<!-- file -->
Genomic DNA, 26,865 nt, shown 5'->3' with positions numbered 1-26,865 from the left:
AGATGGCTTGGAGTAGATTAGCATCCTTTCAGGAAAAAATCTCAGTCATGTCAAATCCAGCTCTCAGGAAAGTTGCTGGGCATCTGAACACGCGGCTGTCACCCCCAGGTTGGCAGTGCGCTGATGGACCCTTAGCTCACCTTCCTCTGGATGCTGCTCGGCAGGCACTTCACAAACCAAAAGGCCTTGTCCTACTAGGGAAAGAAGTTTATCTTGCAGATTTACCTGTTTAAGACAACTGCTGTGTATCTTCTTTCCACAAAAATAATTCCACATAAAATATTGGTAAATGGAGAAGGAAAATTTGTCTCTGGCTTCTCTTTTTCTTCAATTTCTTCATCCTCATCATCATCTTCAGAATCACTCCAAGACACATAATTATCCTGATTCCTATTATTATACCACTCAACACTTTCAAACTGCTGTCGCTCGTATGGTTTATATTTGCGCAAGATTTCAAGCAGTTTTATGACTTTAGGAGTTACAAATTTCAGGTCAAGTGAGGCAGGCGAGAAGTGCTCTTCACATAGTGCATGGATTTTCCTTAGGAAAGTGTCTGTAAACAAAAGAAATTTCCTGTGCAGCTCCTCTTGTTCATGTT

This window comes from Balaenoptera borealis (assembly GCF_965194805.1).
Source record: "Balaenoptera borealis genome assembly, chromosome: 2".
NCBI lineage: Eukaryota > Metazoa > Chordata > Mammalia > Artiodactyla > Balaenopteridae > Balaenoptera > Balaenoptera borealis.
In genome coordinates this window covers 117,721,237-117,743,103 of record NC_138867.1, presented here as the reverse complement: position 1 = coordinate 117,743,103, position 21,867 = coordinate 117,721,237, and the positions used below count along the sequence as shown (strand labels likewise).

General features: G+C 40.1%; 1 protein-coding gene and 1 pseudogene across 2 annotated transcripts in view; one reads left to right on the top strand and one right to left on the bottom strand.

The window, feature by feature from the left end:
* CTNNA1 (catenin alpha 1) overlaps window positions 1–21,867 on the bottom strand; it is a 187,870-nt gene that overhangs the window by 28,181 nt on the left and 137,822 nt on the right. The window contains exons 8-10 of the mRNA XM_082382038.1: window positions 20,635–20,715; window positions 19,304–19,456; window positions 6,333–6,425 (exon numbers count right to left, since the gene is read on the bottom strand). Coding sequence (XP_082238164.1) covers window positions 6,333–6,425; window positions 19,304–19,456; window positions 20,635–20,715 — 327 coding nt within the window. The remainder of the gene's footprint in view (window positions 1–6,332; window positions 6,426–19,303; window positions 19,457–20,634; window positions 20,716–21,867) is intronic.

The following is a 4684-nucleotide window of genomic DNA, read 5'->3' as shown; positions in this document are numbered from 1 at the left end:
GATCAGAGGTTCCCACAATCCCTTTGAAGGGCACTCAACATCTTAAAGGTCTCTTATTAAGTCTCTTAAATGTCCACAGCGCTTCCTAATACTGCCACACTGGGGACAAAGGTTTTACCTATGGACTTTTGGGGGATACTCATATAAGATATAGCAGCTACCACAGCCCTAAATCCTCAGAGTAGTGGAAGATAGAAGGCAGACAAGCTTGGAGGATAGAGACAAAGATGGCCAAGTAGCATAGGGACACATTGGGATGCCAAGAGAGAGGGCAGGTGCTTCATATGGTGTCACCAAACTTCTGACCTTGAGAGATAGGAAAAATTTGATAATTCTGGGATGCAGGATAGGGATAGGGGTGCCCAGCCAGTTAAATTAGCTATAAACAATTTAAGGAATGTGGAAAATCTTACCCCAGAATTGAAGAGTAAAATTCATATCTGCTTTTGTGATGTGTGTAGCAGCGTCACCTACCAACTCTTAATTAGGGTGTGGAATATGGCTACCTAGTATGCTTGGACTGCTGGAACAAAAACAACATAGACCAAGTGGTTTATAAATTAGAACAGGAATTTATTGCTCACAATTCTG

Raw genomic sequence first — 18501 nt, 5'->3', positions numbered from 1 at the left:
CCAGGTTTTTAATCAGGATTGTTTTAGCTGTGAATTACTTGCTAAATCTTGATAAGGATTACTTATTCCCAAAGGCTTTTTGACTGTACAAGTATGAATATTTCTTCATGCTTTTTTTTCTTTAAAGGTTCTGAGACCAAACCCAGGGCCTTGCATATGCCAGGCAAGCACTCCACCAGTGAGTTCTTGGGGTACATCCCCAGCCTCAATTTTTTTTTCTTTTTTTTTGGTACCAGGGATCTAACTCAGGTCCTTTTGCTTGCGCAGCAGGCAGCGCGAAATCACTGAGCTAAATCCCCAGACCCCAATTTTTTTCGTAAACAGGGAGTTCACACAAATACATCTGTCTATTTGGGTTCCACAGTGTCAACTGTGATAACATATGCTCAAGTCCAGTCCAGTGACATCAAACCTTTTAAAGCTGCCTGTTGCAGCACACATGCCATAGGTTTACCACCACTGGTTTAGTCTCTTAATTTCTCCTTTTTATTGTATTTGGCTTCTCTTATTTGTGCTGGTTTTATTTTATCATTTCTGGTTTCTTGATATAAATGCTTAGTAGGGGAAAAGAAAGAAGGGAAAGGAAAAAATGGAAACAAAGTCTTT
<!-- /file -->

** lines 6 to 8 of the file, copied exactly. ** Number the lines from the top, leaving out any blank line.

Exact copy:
In genome coordinates this window covers 117,721,237-117,743,103 of record NC_138867.1, presented here as the reverse complement: position 1 = coordinate 117,743,103, position 21,867 = coordinate 117,721,237, and the positions used below count along the sequence as shown (strand labels likewise).

General features: G+C 40.1%; 1 protein-coding gene and 1 pseudogene across 2 annotated transcripts in view; one reads left to right on the top strand and one right to left on the bottom strand.

The window, feature by feature from the left end: